Rib Slab Resurgence
6 Jun 2019
Ribbed slabs have started to be more popular again after many years when they were somewhat out of fashion. About fifteen years ago, I was working on a PFI hospital project where we, as the structural engineers, had proposed a ribbed slab.
Our clients, the PFI contractor, requested that we provide an alternative solution of a flat slab. Our argument that this would give a floor system that was more sensitive to vibration was nullified by the half a million pound saving that the change gave due to time savings for the construction of the slab and the sealing of partition heads. That changed our preferred solution for several projects following that one.
So why would you specify a ribbed slab? There are many long-term benefits of having a ribbed slab, these include material efficiency, visual interest, better thermal mass and vibration control.
Although ribbed slabs are deeper than flat slabs, the amount of concrete and reinforcement are considerably less, with a saving of about 20% in the volume of concrete and 10% in the weight of steel. This means that the loads on the columns and foundations are smaller resulting in slimmer columns and less extensive foundations. Like flat slabs, ribbed slabs can be post-tensioned. This will result in further material efficiency with the volume of concrete reducing by a further 10%, a total saving of 30% on a typical flat slab solution.
Ribbed slabs are being used by architects to give visual interest when exposing the slab soffit. The coffers formed by the ribs can provide visual interest and can be used as the reflective surface for lighting and chilled beams.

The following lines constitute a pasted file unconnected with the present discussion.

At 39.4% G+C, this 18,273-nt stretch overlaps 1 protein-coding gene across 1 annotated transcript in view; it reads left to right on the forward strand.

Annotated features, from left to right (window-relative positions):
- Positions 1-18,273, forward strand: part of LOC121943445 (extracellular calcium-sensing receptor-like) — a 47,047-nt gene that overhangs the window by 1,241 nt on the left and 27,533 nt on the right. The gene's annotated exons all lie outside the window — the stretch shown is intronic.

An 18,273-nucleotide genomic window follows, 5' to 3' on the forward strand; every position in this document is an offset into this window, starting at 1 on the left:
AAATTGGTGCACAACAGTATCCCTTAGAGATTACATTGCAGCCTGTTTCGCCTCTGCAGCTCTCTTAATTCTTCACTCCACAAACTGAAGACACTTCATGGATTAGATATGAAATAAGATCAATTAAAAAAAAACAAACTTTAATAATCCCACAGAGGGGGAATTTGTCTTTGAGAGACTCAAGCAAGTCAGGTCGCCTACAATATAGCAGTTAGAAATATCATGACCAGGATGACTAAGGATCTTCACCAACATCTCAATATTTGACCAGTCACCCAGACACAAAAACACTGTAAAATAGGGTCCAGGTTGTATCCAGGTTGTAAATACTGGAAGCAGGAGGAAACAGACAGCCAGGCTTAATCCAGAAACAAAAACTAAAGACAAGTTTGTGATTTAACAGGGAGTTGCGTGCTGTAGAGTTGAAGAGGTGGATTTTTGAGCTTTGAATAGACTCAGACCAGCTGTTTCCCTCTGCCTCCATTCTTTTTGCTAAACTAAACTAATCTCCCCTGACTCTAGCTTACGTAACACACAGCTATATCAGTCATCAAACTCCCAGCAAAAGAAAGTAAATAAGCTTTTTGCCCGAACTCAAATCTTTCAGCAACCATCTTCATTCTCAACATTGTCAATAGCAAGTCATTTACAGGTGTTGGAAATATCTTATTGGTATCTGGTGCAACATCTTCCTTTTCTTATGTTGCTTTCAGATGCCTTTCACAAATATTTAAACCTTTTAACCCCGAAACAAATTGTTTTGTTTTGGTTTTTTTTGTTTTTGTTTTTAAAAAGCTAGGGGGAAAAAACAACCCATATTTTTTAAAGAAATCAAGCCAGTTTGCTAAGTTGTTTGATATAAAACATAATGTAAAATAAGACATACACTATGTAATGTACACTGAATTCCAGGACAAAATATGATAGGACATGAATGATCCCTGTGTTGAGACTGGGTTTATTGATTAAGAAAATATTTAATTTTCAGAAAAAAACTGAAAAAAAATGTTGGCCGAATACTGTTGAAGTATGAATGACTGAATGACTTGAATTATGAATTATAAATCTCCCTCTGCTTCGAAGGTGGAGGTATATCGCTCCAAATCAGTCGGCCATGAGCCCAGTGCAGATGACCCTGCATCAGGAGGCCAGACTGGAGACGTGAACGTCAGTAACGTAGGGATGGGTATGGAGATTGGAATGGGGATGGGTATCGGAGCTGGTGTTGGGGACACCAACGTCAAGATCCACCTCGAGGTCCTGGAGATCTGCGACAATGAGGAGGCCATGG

Concrete’s high thermal mass, which helps to stabilise the ambient temperature within a building, is a well-known benefit of using exposed concrete. Ribbed slabs increase that benefit by increasing the surface area of the soffit so that the heat can pass into the thermal mass more efficiently.
Concrete has very good vibration characteristics for areas sensitive to vibration such as laboratory buildings and hospitals. This is due to its high mass and relatively high stiffness. Ribbed slabs provide a stiffer floor than the equivalent flat slab and are therefore better at reducing foot-fall vibration or vibration from equipment.
The Concrete Centre held a ribbed slabs seminar in May, underneath the stunning ribbed slabs of the recently-completed Royal College of Pathologists HQ in London. This fantastic venue was a perfect place to effectively convey the many benefits of ribbed slabs, and exposed concrete in general, providing a modern look and comfortable conditions for delegates at the seminar.
A full article, which presents more on design considerations and details for specifying ribbed slabs is in our latest Concrete Quarterly magazine, as the summer issue’s regular Structures piece. Read more.
By Jenny Burridge, head of structural engineering at The Concrete Centre